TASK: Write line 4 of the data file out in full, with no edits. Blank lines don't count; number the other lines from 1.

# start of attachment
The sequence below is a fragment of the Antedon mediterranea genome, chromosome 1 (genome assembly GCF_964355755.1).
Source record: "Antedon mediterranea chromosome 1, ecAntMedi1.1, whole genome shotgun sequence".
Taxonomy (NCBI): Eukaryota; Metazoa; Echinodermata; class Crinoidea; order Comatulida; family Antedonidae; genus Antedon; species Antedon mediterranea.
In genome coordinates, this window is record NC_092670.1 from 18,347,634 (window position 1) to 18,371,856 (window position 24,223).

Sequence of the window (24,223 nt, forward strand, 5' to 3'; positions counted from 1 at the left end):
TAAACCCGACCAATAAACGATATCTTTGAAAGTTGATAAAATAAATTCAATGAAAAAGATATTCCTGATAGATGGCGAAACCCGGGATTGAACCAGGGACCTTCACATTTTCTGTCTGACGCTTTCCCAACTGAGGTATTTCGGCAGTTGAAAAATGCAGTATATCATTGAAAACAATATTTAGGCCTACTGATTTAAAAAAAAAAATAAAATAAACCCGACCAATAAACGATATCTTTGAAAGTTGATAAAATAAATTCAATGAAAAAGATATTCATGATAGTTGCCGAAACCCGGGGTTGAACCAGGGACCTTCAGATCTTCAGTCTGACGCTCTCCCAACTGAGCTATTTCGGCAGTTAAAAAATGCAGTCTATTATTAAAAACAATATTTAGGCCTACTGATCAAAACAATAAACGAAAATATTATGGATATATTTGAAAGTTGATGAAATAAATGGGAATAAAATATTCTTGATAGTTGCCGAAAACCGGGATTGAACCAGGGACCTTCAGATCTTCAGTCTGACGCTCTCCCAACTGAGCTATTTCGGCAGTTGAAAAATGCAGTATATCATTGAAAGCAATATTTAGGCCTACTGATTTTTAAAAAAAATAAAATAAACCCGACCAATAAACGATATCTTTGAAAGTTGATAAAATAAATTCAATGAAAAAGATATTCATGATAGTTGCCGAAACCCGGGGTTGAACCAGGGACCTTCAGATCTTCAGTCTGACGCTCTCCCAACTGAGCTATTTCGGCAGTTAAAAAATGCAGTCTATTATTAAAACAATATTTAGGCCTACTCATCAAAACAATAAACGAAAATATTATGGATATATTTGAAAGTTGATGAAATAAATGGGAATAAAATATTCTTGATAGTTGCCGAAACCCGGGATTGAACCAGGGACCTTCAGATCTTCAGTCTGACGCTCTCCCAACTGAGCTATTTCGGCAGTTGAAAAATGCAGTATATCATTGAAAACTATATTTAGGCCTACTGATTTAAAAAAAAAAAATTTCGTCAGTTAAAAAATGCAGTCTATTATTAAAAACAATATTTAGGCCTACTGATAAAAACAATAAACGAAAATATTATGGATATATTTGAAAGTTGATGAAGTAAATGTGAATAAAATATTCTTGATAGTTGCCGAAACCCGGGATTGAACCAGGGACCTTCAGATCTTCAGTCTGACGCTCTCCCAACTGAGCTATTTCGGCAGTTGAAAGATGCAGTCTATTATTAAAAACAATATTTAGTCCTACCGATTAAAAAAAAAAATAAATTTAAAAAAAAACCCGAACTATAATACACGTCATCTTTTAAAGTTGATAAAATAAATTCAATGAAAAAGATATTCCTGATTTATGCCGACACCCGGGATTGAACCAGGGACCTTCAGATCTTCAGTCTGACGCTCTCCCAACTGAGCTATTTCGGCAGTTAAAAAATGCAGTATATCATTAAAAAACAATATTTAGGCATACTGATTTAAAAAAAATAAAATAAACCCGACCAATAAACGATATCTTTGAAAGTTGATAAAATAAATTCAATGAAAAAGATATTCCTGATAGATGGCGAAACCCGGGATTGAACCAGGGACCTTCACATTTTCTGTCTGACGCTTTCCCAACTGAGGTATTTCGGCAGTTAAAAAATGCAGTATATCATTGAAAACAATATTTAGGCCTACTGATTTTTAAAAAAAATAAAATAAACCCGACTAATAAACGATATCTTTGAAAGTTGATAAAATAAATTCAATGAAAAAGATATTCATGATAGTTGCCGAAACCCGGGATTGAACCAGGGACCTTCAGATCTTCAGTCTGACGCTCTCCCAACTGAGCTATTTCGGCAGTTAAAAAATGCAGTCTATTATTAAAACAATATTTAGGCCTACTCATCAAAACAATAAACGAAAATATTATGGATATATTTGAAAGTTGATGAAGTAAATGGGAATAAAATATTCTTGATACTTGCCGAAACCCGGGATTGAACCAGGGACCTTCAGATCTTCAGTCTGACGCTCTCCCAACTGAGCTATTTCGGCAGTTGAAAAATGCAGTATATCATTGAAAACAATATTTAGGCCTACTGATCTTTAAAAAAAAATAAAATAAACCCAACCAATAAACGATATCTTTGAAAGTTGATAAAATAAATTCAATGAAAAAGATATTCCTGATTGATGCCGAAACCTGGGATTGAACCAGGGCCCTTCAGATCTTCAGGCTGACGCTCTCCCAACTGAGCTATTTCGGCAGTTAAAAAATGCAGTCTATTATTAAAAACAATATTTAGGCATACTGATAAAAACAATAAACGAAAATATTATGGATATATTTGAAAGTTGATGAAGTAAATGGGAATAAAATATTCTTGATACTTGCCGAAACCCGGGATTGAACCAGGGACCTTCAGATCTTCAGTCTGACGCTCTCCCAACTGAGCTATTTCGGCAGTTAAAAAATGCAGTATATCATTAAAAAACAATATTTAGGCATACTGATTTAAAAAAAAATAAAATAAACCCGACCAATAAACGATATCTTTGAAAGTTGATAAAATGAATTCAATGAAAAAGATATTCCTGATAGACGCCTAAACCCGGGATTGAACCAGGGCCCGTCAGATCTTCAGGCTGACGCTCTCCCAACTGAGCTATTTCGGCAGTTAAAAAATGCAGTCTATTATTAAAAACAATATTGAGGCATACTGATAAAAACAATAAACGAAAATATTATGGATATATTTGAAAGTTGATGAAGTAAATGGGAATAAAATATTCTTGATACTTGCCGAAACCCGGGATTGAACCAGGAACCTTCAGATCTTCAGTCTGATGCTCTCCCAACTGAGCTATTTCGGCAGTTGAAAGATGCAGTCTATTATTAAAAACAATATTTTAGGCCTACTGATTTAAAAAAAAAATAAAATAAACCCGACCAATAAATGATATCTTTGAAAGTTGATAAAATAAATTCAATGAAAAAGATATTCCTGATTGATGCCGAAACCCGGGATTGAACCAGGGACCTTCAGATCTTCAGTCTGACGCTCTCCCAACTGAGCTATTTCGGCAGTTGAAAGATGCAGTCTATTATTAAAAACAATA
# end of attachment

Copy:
In genome coordinates, this window is record NC_092670.1 from 18,347,634 (window position 1) to 18,371,856 (window position 24,223).